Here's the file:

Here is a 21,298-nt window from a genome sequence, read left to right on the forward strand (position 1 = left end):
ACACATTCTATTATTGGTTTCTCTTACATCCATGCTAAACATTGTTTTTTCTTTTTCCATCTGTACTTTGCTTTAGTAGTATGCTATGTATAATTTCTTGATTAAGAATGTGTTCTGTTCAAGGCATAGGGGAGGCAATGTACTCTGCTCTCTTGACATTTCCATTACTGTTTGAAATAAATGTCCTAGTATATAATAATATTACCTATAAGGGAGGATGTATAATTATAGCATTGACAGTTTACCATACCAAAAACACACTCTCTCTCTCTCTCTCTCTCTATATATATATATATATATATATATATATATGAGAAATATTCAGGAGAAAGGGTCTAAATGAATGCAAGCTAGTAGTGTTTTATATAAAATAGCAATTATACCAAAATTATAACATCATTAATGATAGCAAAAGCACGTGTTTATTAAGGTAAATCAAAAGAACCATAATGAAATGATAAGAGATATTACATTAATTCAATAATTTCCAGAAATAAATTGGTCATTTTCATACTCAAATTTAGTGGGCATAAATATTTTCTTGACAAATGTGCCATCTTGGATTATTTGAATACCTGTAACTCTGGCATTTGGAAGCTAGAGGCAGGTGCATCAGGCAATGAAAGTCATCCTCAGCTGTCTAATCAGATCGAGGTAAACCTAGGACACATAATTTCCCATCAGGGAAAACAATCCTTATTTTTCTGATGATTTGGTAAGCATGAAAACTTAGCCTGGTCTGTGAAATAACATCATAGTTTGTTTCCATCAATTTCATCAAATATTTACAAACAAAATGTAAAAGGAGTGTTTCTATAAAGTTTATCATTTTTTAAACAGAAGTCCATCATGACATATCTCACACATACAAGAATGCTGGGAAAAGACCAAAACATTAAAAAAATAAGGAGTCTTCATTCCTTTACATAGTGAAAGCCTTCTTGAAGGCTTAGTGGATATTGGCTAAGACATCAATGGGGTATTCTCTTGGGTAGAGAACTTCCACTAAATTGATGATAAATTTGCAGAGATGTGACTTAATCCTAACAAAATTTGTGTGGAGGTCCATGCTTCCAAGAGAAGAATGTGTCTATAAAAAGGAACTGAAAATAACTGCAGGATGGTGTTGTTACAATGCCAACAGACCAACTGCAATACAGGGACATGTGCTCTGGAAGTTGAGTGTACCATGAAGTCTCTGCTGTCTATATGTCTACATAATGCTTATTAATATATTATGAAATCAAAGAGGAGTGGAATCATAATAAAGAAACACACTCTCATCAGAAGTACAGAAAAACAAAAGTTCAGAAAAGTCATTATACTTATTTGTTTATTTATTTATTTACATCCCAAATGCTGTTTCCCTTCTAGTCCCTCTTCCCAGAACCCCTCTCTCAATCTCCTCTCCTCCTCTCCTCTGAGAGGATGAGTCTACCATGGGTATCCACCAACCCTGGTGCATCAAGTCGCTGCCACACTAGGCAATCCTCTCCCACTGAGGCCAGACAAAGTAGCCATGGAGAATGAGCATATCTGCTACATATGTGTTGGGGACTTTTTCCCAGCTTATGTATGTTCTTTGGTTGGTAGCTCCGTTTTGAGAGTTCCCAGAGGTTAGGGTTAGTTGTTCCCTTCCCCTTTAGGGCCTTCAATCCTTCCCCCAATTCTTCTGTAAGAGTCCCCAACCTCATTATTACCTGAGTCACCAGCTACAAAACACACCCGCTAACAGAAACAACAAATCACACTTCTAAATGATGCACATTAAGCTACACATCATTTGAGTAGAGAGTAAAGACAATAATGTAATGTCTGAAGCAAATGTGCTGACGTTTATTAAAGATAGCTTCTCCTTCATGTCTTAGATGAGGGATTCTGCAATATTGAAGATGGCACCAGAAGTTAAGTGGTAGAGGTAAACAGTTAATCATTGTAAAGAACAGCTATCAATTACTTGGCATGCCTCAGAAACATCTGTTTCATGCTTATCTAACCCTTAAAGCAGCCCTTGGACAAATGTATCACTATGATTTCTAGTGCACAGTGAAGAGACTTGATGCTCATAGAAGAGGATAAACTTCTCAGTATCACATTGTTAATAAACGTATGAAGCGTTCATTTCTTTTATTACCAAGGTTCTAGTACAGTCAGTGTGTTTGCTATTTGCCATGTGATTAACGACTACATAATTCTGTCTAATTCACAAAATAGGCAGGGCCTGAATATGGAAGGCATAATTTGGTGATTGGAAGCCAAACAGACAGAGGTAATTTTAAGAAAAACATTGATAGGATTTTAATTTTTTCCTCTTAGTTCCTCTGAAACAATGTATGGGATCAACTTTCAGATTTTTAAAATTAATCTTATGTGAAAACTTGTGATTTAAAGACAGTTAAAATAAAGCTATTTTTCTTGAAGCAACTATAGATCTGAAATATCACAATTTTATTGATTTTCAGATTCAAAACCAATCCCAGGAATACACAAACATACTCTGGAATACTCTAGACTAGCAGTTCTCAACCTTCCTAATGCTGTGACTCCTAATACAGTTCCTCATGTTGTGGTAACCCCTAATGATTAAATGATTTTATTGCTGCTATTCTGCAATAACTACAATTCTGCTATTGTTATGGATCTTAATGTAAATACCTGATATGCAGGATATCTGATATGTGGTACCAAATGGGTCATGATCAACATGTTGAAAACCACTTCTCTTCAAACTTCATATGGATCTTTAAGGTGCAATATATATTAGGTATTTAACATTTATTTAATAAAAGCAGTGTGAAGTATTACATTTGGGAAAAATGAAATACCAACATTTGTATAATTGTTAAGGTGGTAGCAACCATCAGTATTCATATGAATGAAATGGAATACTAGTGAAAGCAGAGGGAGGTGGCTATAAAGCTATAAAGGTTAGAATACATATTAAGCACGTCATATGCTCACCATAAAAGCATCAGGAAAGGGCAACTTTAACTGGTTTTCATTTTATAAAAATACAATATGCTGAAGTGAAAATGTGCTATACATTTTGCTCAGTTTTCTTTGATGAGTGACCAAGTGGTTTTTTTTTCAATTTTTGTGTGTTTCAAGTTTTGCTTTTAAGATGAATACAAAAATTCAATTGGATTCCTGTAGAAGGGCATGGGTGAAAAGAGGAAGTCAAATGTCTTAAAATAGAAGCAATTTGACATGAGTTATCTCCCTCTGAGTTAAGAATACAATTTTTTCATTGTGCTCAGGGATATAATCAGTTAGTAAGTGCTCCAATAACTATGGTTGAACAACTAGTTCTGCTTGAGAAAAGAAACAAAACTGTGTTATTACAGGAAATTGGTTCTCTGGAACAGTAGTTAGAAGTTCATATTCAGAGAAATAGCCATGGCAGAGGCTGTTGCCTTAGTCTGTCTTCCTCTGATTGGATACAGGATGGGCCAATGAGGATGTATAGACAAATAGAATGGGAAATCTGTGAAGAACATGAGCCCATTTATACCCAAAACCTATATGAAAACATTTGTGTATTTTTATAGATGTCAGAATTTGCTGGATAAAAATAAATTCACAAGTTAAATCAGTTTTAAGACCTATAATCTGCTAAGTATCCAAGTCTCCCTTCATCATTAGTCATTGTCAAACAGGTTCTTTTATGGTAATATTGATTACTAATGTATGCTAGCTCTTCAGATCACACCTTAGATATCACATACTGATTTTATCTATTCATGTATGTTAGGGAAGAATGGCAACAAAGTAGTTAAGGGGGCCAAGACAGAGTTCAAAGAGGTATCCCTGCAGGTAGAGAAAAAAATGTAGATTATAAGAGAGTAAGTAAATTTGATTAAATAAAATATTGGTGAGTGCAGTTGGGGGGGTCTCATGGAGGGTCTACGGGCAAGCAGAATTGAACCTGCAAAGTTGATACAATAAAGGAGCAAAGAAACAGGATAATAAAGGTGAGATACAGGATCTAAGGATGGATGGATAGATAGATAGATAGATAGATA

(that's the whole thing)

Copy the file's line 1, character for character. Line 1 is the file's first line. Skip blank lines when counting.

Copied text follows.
Here is a 21,298-nt window from a genome sequence, read left to right on the forward strand (position 1 = left end):